“One-hundred percent,” she said. “So, along with the Lewiston community, the market itself has its own community, and a lot of the vendors actually work together, whether they're (selling) bread to another vendor, or baked goods to another vendor, or fruit used in teas and different juices and products. The vendors actually have a community amongst themselves that I think is really special.”

Rachel Jolbert at the Lewiston Artisan Farmers Market. (Submitted photo)


Jolbert explained, “I've been working at the Lexington Co-Op in Buffalo for the past five years, which is a natural grocery store. Jamie and I had talked a couple months ago. My brain has always been kind of an ‘and,’ and then I never realized this could be an ‘or’ situation. And so, the more I thought about it – and my kids are getting older, and they go to school in the community and are involved in a lot of community activities – that being closer to home, and having an opportunity to grow my business as a vendor – and also have such a big part in the market – was a really cool opportunity that I wanted to take advantage of.

“I have a lot of ideas (laughs). And I have a lot of really good relationships with vendors at the market. So, I called Jamie back and asked if we could go get coffee, and then it went from there.”

In the time since that conversation, Jolbert’s culinary and hospitality training has kicked into high-gear, triggering a flurry of ideas on how to enhance certain areas of the market.

That said, Jolbert said visitors shouldn’t worry about wholesale changes – or wholesale in any capacity, for that matter.

“The vendors, it's still going to be a producers market; so, we are never going to allow wholesaling at the market,” she said. “It's an artisan (market). You have to make or grow the products that are sold here – and that's another thing that really makes the market special. I only plan to grow the market larger with more of those types of vendors; and I really want to get some kids activities and just enhance the market and kind of build on what Jamie has spent the last six years building: This amazing foundation.”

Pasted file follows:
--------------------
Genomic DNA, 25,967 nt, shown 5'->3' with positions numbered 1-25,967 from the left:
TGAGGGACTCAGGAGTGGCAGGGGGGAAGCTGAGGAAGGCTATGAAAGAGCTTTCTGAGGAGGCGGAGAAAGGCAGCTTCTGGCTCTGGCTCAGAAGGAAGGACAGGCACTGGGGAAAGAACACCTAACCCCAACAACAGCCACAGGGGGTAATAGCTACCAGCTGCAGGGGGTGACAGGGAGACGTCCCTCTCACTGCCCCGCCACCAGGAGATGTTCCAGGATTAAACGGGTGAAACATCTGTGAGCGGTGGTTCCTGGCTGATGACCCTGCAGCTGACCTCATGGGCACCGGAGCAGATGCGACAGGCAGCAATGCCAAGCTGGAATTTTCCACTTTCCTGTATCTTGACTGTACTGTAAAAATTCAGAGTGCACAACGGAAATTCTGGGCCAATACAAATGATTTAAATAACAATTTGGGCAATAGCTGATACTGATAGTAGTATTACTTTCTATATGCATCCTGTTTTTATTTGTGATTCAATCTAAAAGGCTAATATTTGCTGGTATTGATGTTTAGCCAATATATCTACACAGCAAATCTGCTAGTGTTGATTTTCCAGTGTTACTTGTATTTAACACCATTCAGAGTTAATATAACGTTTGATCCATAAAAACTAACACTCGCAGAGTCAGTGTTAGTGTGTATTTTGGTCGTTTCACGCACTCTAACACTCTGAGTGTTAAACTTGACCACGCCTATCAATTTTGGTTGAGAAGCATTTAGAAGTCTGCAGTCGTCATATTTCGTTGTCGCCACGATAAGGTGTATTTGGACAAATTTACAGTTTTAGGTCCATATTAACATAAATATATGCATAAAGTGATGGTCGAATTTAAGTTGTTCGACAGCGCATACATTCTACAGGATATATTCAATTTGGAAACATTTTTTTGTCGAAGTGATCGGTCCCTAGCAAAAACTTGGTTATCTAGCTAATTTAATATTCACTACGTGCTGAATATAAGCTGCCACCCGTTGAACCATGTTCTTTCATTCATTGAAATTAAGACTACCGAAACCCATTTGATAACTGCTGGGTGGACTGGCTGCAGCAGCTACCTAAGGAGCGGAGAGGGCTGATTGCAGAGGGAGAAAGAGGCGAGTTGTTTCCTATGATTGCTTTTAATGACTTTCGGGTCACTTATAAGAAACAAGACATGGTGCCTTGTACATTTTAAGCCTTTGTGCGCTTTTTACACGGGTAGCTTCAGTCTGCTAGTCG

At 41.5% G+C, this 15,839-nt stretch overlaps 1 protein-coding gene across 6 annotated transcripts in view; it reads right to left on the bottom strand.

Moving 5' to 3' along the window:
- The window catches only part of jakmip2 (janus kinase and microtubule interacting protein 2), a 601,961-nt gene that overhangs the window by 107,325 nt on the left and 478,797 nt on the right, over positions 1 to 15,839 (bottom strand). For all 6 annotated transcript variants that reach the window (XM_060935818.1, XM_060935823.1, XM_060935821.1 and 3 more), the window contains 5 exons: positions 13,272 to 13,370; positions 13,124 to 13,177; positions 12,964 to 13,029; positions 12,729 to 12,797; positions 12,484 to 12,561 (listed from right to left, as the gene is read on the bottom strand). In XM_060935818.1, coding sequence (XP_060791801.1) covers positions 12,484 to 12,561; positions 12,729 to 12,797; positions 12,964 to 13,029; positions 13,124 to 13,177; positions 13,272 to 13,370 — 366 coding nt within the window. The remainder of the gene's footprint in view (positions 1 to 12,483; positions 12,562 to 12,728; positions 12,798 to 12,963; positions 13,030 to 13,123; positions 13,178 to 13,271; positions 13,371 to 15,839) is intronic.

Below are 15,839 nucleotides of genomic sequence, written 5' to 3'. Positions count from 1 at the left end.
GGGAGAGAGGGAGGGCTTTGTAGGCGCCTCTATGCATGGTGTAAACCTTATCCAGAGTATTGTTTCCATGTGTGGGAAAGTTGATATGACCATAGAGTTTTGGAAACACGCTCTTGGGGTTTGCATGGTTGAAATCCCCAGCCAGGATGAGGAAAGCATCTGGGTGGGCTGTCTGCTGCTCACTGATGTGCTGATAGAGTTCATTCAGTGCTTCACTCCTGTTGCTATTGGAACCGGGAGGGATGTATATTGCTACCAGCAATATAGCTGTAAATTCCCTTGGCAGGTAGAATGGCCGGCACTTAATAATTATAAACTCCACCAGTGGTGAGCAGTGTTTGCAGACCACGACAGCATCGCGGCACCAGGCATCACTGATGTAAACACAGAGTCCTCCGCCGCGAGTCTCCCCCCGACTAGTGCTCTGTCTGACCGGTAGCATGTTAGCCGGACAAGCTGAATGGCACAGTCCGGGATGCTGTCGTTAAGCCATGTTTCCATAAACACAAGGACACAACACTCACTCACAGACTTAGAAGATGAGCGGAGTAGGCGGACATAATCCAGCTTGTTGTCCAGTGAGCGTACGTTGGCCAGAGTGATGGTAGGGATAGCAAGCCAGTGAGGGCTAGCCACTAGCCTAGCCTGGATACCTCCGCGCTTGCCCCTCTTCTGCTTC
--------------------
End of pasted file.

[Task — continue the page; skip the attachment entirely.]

Symmonds said, “Rachel approached me a couple months ago with an interest in getting more involved with the market and potentially taking over some of the day-to-day tasks involved in running it.

“I have known Rachel for over 15 years. I have watched her grow into an amazing woman who is wholeheartedly dedicated to her family, work, and this community. Rachel’s vast knowledge of the industry and her unparalleled work ethic, I believe, makes her the perfect candidate to take over the job as market manager. I have total confidence in her abilities and can’t wait to see all the wonderful things she will do in the future.”

She added, “Stepping back from the market has been a difficult decision for me, and yet I am comforted by the fact I am leaving it in very capable hands. I feel as though I have solidified friendships and connections which will last a lifetime. It has been an honor working with the vendors and watching the market develop into the success it is today. For me, this isn’t goodbye, but hello to new beginnings.”

Jolbert and Symmonds attended Monday’s Village of Lewiston Board of Trustees meeting to formally announce the change in market leadership.

Mayor Anne Welch said, “We’ve known you forever, Rachel.” She and Jolbert’s mother, Karen Goodman, worked together in the clerk’s office. “We’re here; if you ever need anything, just come and talk to the girls in the office. We’re here for you, too.”

Welch told Symmonds, “Thank you so much for all those years,” as the audience provided a round of applause. “It’s great on Saturdays to have that out there. Jamie, you’ve done a fantastic job.”

Trustees voted to approve the change of ownership, as well as Jolbert’s request to hold a fall festival for families at the market on Oct. 7.